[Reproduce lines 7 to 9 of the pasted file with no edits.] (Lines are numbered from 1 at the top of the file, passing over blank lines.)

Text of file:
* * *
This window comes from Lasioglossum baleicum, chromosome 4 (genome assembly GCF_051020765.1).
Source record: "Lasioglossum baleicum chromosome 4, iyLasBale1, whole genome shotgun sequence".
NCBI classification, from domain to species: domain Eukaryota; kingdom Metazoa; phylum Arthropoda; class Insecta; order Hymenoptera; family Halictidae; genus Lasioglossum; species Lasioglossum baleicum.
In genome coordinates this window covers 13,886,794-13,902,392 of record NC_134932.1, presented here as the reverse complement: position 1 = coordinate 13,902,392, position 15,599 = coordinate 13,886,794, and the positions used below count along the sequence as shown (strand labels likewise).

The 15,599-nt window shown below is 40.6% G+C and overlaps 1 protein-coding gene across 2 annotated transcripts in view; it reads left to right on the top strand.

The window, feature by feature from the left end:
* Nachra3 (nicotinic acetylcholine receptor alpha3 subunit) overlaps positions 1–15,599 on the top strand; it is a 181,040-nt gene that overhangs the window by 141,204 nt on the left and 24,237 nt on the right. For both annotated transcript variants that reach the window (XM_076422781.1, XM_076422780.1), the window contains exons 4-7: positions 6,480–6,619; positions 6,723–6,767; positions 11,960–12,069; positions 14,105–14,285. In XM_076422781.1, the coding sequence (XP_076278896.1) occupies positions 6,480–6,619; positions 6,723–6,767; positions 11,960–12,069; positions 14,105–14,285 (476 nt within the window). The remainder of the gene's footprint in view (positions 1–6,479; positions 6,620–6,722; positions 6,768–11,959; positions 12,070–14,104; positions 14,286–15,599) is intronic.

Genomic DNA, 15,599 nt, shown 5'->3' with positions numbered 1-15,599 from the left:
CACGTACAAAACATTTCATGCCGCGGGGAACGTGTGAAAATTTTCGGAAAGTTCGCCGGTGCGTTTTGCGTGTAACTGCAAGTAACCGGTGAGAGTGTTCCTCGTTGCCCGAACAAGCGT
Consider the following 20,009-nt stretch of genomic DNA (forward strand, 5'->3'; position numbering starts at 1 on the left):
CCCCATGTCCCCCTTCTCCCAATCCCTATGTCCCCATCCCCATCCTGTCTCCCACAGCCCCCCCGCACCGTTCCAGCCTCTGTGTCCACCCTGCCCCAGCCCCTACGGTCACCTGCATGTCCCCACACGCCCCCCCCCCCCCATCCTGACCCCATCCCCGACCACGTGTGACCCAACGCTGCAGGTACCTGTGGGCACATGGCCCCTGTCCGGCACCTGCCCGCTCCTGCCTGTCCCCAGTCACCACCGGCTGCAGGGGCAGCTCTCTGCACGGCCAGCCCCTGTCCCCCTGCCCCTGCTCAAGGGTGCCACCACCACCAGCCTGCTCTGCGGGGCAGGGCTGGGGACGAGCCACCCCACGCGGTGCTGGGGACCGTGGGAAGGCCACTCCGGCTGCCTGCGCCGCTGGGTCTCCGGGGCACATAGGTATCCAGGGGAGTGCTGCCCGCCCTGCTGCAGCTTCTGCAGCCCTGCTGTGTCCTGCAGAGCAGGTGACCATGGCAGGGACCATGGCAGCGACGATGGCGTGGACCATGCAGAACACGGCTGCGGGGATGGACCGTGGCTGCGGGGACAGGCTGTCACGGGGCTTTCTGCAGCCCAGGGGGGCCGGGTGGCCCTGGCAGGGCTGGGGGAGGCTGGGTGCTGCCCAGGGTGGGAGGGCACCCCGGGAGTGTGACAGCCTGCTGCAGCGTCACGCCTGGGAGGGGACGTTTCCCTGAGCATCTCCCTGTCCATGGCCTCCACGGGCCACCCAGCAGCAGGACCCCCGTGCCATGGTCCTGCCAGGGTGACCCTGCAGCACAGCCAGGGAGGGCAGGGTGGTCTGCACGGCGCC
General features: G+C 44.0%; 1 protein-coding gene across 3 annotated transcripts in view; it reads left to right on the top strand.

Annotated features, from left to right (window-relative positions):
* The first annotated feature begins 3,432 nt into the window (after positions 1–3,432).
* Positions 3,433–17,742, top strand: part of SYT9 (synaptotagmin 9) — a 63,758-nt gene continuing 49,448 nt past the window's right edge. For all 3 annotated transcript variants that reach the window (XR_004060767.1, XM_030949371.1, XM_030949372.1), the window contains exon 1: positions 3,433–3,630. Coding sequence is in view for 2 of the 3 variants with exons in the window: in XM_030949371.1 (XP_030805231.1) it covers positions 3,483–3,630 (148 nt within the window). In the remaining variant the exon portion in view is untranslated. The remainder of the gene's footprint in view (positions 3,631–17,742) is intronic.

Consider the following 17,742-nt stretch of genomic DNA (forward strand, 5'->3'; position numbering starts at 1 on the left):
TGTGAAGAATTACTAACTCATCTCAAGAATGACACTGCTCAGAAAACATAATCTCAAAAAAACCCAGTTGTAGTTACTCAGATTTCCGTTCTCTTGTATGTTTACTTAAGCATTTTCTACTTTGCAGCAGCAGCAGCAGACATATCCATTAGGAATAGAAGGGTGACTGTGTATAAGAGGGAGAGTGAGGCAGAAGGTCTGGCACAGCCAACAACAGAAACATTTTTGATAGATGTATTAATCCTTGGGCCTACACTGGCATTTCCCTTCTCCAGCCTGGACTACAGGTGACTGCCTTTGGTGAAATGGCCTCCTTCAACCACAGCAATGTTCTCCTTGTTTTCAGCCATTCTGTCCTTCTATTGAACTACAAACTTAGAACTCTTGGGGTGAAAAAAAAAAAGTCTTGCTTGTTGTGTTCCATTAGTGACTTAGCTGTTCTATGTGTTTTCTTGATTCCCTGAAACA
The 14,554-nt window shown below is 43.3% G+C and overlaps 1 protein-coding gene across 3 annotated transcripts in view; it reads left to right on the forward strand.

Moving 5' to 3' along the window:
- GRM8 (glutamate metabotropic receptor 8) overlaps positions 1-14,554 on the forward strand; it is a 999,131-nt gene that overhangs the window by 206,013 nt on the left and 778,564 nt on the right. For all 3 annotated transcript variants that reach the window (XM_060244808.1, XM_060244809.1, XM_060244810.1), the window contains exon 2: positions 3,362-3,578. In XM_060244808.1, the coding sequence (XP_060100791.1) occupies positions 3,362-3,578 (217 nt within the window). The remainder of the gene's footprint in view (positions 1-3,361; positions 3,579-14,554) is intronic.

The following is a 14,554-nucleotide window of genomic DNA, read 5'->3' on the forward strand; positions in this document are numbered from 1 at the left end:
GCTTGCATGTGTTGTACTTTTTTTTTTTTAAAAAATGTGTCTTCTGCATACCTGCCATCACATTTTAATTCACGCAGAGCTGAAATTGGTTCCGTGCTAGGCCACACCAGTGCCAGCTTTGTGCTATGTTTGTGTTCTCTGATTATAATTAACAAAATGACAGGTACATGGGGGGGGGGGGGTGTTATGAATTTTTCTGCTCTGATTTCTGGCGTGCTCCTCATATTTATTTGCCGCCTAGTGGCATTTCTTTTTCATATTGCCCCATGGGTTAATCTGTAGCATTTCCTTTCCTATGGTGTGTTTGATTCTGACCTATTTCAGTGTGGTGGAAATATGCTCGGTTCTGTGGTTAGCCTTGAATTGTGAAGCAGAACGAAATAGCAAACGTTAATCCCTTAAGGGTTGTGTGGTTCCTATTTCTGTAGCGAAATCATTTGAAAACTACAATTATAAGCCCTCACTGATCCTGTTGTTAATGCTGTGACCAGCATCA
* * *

* Nachra3 (nicotinic acetylcholine receptor alpha3 subunit) overlaps positions 1–15,599 on the top strand; it is a 181,040-nt gene that overhangs the window by 141,204 nt on the left and 24,237 nt on the right. For both annotated transcript variants that reach the window (XM_076422781.1, XM_076422780.1), the window contains exons 4-7: positions 6,480–6,619; positions 6,723–6,767; positions 11,960–12,069; positions 14,105–14,285. In XM_076422781.1, the coding sequence (XP_076278896.1) occupies positions 6,480–6,619; positions 6,723–6,767; positions 11,960–12,069; positions 14,105–14,285 (476 nt within the window). The remainder of the gene's footprint in view (positions 1–6,479; positions 6,620–6,722; positions 6,768–11,959; positions 12,070–14,104; positions 14,286–15,599) is intronic.

Genomic DNA, 15,599 nt, shown 5'->3' with positions numbered 1-15,599 from the left:
CACGTACAAAACATTTCATGCCGCGGGGAACGTGTGAAAATTTTCGGAAAGTTCGCCGGTGCGTTTTGCGTGTAACTGCAAGTAACCGGTGAGAGTGTTCCTCGTTGCCCGAACAAGCGT